The Caltech astronomer is the author of more than 100 scientific papers, and stories about his discoveries have appeared on the front pages of newspapers around the globe. For the general public he authored “How I Killed Pluto and Why It Had It Coming,” an award-winning bestselling memoir of the discoveries leading to the demotion of Pluto, the solar system’s ninth planet. Brown supported the IAU’s position but didn’t fully anticipate what the public’s reaction to Pluto’s demotion would be.

Perhaps with a tinge of guilt, Brown is staking his considerable professional reputations on the presumed existence of Pluto’s replacement, what he, Batygin and others call Planet Nine. According to their best estimate Planet Nine is perhaps 10 times more massive than Earth or roughly half as massive as Neptune. The planet is very far out with a wildly elliptical orbit; it comes no closer to the sun than about 250 astronomical units and at its farthest is between 600 and 1,200 (an astronomical unit is the distance from the sun to Earth, or 93 million miles). In contrast Jupiter is five astronomical units from the sun and Pluto, on average, about 40.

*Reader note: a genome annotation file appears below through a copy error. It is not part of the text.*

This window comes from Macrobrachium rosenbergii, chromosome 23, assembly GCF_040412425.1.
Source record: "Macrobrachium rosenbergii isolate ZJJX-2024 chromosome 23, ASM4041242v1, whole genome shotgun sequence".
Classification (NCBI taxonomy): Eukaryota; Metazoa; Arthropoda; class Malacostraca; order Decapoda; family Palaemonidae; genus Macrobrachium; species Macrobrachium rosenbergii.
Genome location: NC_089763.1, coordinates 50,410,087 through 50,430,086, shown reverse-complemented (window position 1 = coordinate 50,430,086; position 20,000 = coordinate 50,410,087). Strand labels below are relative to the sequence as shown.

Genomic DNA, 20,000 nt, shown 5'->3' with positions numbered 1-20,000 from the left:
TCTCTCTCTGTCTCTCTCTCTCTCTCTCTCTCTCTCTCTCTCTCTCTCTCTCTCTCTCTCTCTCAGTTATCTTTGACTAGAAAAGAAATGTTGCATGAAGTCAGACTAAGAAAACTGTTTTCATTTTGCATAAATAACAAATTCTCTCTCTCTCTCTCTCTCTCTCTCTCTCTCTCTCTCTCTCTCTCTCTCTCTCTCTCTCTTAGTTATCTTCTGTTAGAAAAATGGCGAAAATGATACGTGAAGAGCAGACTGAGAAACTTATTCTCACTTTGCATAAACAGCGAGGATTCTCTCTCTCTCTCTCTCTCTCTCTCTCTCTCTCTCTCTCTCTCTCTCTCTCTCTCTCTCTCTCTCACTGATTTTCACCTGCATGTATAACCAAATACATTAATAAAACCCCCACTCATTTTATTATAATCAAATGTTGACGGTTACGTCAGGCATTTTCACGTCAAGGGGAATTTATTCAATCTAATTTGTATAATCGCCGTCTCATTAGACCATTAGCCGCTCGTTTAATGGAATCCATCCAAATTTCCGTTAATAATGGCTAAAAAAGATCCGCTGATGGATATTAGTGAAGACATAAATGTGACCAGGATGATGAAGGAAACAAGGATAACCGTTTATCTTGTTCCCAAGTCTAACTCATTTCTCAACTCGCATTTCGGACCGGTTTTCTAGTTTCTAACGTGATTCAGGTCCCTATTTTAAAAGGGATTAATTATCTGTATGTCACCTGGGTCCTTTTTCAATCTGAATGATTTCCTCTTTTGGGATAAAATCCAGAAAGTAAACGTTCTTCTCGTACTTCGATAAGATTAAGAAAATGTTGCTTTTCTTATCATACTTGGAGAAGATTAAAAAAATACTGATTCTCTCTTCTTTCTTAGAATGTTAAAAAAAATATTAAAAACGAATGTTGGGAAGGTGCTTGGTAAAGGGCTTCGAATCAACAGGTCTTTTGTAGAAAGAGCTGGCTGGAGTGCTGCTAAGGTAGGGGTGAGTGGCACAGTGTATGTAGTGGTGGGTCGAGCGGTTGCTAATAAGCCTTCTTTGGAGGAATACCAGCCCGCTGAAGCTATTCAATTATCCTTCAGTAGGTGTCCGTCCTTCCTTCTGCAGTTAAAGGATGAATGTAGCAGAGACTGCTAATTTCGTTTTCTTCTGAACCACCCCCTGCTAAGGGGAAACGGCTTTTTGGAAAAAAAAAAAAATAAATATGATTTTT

The New Yorker magazine put the distances in perspective. If the sun were on Fifth Avenue the Earth would be one block west and Pluto would be in Montclair, New Jersey. Planet Nine would be somewhere near Cleveland.

700-to-One Long Shot

Brown and Batygin were not the first to suggest that the orbits of Eris, Sedna and other Kuiper belt objects were being influenced by a more massive and distant “perturber.” But they were first to statistically demonstrate that it’s a 700-to-one long shot that the orbits and alignments of Eris, Sedna and the others would be the way astronomers now observe them if there were no Planet Nine out there gravitationally tugging, pulling and rearranging their orbital trajectories.

It is estimated that it takes Planet Nine about 15,000 years to orbit the sun. If the planet exists as many believe, the Keck telescopes on Mauna Kay in Hawaii should be able to see it, Brown says. But there’s lot of sky to cover and it could take five or more years to locate the distant wanderer. That we already know so much about it without ever laying eyes on it speaks volumes about the genius, vision and chutzpah of Brown and his Caltech associates.

Since the astronomers went public with their well researched calculations on Planet Nine a number of other experts have weighed in with informed opinions about the theoretical planet’s presumed physical characteristics and origins – as if its existence already was fait accompli. For most observers it’s not so much a matter of if Planet Nine is out there but when it will actually be seen for the first time.